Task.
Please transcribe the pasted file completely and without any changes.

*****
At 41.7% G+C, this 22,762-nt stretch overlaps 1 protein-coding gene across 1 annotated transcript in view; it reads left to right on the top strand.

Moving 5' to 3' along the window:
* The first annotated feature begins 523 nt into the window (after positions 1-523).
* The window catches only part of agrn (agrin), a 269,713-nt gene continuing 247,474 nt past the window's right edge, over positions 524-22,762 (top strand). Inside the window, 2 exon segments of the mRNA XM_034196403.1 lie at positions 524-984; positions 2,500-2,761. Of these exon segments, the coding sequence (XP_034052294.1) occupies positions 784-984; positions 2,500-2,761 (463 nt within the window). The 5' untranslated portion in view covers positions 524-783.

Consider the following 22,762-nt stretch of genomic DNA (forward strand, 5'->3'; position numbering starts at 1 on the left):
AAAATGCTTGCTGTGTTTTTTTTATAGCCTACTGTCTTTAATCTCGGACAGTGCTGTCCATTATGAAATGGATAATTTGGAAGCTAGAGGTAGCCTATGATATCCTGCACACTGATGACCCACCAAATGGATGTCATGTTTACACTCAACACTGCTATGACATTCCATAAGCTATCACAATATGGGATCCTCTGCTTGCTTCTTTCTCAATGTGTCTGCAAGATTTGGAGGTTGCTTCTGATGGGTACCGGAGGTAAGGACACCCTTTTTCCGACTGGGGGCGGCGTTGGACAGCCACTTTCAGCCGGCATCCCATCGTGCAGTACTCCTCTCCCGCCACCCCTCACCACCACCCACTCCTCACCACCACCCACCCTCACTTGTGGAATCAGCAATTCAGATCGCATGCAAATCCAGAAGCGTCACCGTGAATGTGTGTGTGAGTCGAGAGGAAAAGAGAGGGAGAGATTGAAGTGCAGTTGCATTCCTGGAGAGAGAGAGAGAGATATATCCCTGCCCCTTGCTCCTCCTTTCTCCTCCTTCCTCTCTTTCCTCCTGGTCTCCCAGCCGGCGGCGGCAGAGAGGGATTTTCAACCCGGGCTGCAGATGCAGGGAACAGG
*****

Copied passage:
At 41.7% G+C, this 22,762-nt stretch overlaps 1 protein-coding gene across 1 annotated transcript in view; it reads left to right on the top strand.

Moving 5' to 3' along the window:
* The first annotated feature begins 523 nt into the window (after positions 1-523).
* The window catches only part of agrn (agrin), a 269,713-nt gene continuing 247,474 nt past the window's right edge, over positions 524-22,762 (top strand). Inside the window, 2 exon segments of the mRNA XM_034196403.1 lie at positions 524-984; positions 2,500-2,761. Of these exon segments, the coding sequence (XP_034052294.1) occupies positions 784-984; positions 2,500-2,761 (463 nt within the window). The 5' untranslated portion in view covers positions 524-783.

Consider the following 22,762-nt stretch of genomic DNA (forward strand, 5'->3'; position numbering starts at 1 on the left):
AAAATGCTTGCTGTGTTTTTTTTATAGCCTACTGTCTTTAATCTCGGACAGTGCTGTCCATTATGAAATGGATAATTTGGAAGCTAGAGGTAGCCTATGATATCCTGCACACTGATGACCCACCAAATGGATGTCATGTTTACACTCAACACTGCTATGACATTCCATAAGCTATCACAATATGGGATCCTCTGCTTGCTTCTTTCTCAATGTGTCTGCAAGATTTGGAGGTTGCTTCTGATGGGTACCGGAGGTAAGGACACCCTTTTTCCGACTGGGGGCGGCGTTGGACAGCCACTTTCAGCCGGCATCCCATCGTGCAGTACTCCTCTCCCGCCACCCCTCACCACCACCCACTCCTCACCACCACCCACCCTCACTTGTGGAATCAGCAATTCAGATCGCATGCAAATCCAGAAGCGTCACCGTGAATGTGTGTGTGAGTCGAGAGGAAAAGAGAGGGAGAGATTGAAGTGCAGTTGCATTCCTGGAGAGAGAGAGAGAGATATATCCCTGCCCCTTGCTCCTCCTTTCTCCTCCTTCCTCTCTTTCCTCCTGGTCTCCCAGCCGGCGGCGGCAGAGAGGGATTTTCAACCCGGGCTGCAGATGCAGGGAACAGG